How Many Credit Cards Should I Have?

How Many Credit Cards Should I Have?

There are so many amazing credit card offers that it is easy to go overboard and apply for them all. But before you jump into the deep end of travel rewards, you need to ask yourself how many credit cards you should have.

The answer will change from person to person, depending on their needs. But in general, you'll want to have an airline card, a hotel card, and a cash back card.

How Do Credit Cards Affect Your Credit Score?

As great as some credit card benefits are, you don't want to harm your credit score by applying for too many. Credit cards affect your credit score in all five of the main factors:

  • Payment history (35%) – make sure that you pay at least the minimum due each month. I set up an automatic payment of the minimum on each account to ensure I never miss one.
  • Amounts owed (30%) – keep the amount owed as low as possible compared to your credit limit. Increase your limits or make multiple payments each month to keep your utilization low.
  • Length of credit history (15%) – every time you open a new account it lowers the average age of your credit accounts. Keep no-fee credit cards open to boost your average length of credit history.
  • Credit mix (10%) – lenders want borrowers to have a mix of active credit accounts on their report. It is good to have credit cards, a mortgage, and an installment loan if you want a higher credit score.
  • New credit (10%) – each inquiry on your credit will lower your score by an average of 3 to 5 points for approximately 6 to 12 months. Keep your inquiries to a minimum and space out your applications to reduce their impact.

Your credit score is affected when you apply for a new credit card. But, how you handle the responsibility of using a card is an even more important factor in your credit score.

Do Too Many Credit Cards Hurt Your Credit?

Yes and no. If you apply for too many credit cards in a short period of time, your credit score will be hurt in two ways. With each inquiry dropping your score 3 to 5 points, multiple inquiries could reduce your score in a big way.

And when you are approved for the new credit cards, those fresh accounts will lower your average age of accounts. This impact could be small or large depending upon how many other open accounts you have and how old they are.

Having multiple credit cards can also improve your credit score as long as they are used responsibly. As you can see above, payment history and your balances owed (also known as credit utilization) make up 65% of your credit score. When you make your payments on time and keep your balances low, this is the kind of customer that banks like to approve.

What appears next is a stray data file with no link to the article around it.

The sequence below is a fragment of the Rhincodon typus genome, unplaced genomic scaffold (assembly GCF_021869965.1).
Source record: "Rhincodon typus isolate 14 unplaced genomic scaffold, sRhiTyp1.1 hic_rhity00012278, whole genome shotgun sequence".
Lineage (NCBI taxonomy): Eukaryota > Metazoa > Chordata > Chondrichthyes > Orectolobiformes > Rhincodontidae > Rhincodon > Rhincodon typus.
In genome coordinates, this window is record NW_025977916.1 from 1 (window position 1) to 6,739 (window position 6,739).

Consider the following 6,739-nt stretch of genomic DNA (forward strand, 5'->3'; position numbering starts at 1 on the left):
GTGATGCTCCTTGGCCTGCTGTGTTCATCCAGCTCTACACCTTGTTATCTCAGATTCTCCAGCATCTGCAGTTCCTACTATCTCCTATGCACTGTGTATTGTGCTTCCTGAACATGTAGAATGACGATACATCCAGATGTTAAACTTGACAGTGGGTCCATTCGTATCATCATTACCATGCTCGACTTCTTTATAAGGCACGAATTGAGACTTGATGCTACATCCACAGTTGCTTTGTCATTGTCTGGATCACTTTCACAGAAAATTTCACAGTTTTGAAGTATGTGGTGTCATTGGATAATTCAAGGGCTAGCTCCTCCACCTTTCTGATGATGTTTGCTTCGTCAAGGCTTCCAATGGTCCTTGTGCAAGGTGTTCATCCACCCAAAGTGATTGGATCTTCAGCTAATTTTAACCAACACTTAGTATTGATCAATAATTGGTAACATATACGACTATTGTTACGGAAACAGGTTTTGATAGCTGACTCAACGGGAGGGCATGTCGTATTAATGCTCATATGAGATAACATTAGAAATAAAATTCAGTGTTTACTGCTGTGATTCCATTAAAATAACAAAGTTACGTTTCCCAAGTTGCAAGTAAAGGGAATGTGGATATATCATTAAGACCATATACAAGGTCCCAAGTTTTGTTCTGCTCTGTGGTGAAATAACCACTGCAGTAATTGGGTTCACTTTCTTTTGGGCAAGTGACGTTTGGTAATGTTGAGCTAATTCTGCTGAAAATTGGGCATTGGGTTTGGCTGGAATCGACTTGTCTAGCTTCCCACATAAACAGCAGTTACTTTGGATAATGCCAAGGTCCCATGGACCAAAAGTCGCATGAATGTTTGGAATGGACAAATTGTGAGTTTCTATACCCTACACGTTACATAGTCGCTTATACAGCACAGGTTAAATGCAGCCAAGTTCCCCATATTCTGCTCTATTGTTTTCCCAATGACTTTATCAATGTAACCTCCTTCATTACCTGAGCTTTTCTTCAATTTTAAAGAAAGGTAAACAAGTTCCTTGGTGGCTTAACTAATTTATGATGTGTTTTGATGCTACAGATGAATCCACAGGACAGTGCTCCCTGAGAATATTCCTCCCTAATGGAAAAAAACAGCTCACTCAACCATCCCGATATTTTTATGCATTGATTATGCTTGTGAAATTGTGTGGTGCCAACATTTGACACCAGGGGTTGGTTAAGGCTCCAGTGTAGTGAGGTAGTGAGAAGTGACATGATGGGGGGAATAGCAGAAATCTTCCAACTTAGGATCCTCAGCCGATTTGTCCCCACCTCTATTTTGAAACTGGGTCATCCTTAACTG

Most importantly, if you have too many credit cards open and are not organized, it is easy to miss a payment. That missed payment will be a negative mark on your credit report and could stay on your report for 7 to 10 years.

Related: The Best Credit Cards For Active Duty Military

Is It Bad To Have A Lot of Credit Cards With Zero Balance?

Not at all. Many experts recommend keeping your credit utilization below 30% to achieve a high credit score. Ideally, your balances should be kept below 10% for the highest scores.

Credit scores are based on both your individual credit card utilization and your overall utilization. If you are carrying balances on your other credit cards, the zero balance credit cards help to lower your overall utilization.

Should I Close Unused Credit Cards?

Although it seems reasonable that you should close an unused account, doing so could harm your credit. I made this mistake in my 20s after I paid off some debt. I didn't want that to happen again, so I closed several credit card accounts. One phone representative warned me of the consequences, but I thought that I knew better.

Sure enough, the customer service agent was correct. About a month after I closed those paid off credit cards, my credit score declined because I had eliminated those credit limits. This caused my credit utilization to increase, which reduced my credit score.

How Many Credits Cards Should I Have?

The number of credit cards you should have is really a personal decision. I have friends who are happy with just one credit card, while there are people like me who have over 40 cards open. My recommendation is to have at least three credit cards. One for your favorite airline, another for your favorite hotel, and a third for cash back.

Remember, though, that it is important to stay organized and keep track of your accounts. The more credit cards you have, the easier it is to miss a payment or to experience fraudulent activity on one of your accounts.

Do you have the best cards?

How Many Credit Cards Does The Average Person Have?

According to a study by CreditKarma, the average American has 4.73 credit cards. This number includes members who do not have a credit card, so the number could be skewed lower because of that.

This number also includes store credit cards, which can only be used at selected merchants. For example, if you have the Best Buy store card, it can only be used to buy something at Best Buy.

Five Reasons Why You Should Have Multiple Credit Cards

I'm a firm believer that people should have multiple credit cards. There is no credit card that works best in every situation. Some credit cards are missing important perks, while others are poor at earning valuable rewards.

Beyond the perks and ability to earn rewards, it is important to have multiple credit cards for other reasons.

To Avoid Interest On Purchases

When your goal is to earn rewards and perks, the number one rule is to avoid carrying a balance. No rewards are worth the high-interest rates that you'll pay when you cannot pay off the balance in full each month.

If you need to carry a balance on one card, having other credit cards allows you to spend without incurring interest on those purchases. My recommendation is to do a balance transfer to a 0% interest promotion to minimize the interest you pay and accelerate the payoff of that debt.

Check out our favorite balance transfer cards

Banks Can Reduce Limits And Close Accounts

Banks' appetite for risk changes based upon the economy and many other factors. When you have only one credit card (or even multiple credit cards with the same bank), you are at risk. If the bank decides to reduce your limits or close your accounts, you will lose access to your credit limits.